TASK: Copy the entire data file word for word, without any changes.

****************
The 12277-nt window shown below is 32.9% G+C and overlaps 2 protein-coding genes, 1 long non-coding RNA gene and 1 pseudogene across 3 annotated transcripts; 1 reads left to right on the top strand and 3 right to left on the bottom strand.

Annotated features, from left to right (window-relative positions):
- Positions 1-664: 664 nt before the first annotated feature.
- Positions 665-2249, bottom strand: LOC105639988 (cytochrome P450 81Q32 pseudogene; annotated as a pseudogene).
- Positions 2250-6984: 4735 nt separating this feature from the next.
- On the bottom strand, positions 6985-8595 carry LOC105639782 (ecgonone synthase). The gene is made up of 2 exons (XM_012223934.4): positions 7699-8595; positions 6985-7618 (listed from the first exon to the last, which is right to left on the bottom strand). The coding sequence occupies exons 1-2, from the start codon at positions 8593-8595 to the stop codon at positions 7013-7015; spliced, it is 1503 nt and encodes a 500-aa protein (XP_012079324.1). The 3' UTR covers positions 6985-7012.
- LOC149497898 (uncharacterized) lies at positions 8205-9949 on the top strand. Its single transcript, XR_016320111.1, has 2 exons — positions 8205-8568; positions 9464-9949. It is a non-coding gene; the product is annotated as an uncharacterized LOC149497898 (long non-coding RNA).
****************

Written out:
The 12277-nt window shown below is 32.9% G+C and overlaps 2 protein-coding genes, 1 long non-coding RNA gene and 1 pseudogene across 3 annotated transcripts; 1 reads left to right on the top strand and 3 right to left on the bottom strand.

Annotated features, from left to right (window-relative positions):
- Positions 1-664: 664 nt before the first annotated feature.
- Positions 665-2249, bottom strand: LOC105639988 (cytochrome P450 81Q32 pseudogene; annotated as a pseudogene).
- Positions 2250-6984: 4735 nt separating this feature from the next.
- On the bottom strand, positions 6985-8595 carry LOC105639782 (ecgonone synthase). The gene is made up of 2 exons (XM_012223934.4): positions 7699-8595; positions 6985-7618 (listed from the first exon to the last, which is right to left on the bottom strand). The coding sequence occupies exons 1-2, from the start codon at positions 8593-8595 to the stop codon at positions 7013-7015; spliced, it is 1503 nt and encodes a 500-aa protein (XP_012079324.1). The 3' UTR covers positions 6985-7012.
- LOC149497898 (uncharacterized) lies at positions 8205-9949 on the top strand. Its single transcript, XR_016320111.1, has 2 exons — positions 8205-8568; positions 9464-9949. It is a non-coding gene; the product is annotated as an uncharacterized LOC149497898 (long non-coding RNA).